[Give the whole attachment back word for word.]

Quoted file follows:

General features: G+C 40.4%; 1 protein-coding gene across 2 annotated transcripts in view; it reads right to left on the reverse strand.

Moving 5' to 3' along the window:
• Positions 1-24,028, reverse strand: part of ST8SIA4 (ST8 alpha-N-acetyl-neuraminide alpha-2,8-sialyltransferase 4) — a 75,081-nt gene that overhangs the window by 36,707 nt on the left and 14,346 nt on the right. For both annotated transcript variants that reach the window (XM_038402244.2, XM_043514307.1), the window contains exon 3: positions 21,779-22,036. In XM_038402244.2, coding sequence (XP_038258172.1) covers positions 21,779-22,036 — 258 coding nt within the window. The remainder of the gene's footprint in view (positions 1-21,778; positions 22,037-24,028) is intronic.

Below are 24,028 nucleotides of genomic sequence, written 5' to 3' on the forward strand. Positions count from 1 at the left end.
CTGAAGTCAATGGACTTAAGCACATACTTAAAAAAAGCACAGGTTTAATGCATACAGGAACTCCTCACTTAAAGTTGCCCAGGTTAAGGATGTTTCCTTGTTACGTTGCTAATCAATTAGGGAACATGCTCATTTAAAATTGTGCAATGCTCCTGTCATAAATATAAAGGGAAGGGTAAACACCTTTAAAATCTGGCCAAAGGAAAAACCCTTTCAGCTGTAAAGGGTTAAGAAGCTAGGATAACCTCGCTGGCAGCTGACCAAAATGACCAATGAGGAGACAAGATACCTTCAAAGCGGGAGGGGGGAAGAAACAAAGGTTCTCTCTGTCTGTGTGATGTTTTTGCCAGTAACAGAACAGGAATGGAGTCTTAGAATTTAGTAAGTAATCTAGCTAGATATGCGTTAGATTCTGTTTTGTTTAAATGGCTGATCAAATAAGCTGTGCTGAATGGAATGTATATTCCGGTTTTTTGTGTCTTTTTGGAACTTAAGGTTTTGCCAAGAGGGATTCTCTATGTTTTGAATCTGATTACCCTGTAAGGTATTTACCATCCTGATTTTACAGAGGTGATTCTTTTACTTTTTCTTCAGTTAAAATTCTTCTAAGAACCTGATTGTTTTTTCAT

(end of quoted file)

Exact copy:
General features: G+C 40.4%; 1 protein-coding gene across 2 annotated transcripts in view; it reads right to left on the reverse strand.

Moving 5' to 3' along the window:
• Positions 1-24,028, reverse strand: part of ST8SIA4 (ST8 alpha-N-acetyl-neuraminide alpha-2,8-sialyltransferase 4) — a 75,081-nt gene that overhangs the window by 36,707 nt on the left and 14,346 nt on the right. For both annotated transcript variants that reach the window (XM_038402244.2, XM_043514307.1), the window contains exon 3: positions 21,779-22,036. In XM_038402244.2, coding sequence (XP_038258172.1) covers positions 21,779-22,036 — 258 coding nt within the window. The remainder of the gene's footprint in view (positions 1-21,778; positions 22,037-24,028) is intronic.

Below are 24,028 nucleotides of genomic sequence, written 5' to 3' on the forward strand. Positions count from 1 at the left end.
CTGAAGTCAATGGACTTAAGCACATACTTAAAAAAAGCACAGGTTTAATGCATACAGGAACTCCTCACTTAAAGTTGCCCAGGTTAAGGATGTTTCCTTGTTACGTTGCTAATCAATTAGGGAACATGCTCATTTAAAATTGTGCAATGCTCCTGTCATAAATATAAAGGGAAGGGTAAACACCTTTAAAATCTGGCCAAAGGAAAAACCCTTTCAGCTGTAAAGGGTTAAGAAGCTAGGATAACCTCGCTGGCAGCTGACCAAAATGACCAATGAGGAGACAAGATACCTTCAAAGCGGGAGGGGGGAAGAAACAAAGGTTCTCTCTGTCTGTGTGATGTTTTTGCCAGTAACAGAACAGGAATGGAGTCTTAGAATTTAGTAAGTAATCTAGCTAGATATGCGTTAGATTCTGTTTTGTTTAAATGGCTGATCAAATAAGCTGTGCTGAATGGAATGTATATTCCGGTTTTTTGTGTCTTTTTGGAACTTAAGGTTTTGCCAAGAGGGATTCTCTATGTTTTGAATCTGATTACCCTGTAAGGTATTTACCATCCTGATTTTACAGAGGTGATTCTTTTACTTTTTCTTCAGTTAAAATTCTTCTAAGAACCTGATTGTTTTTTCAT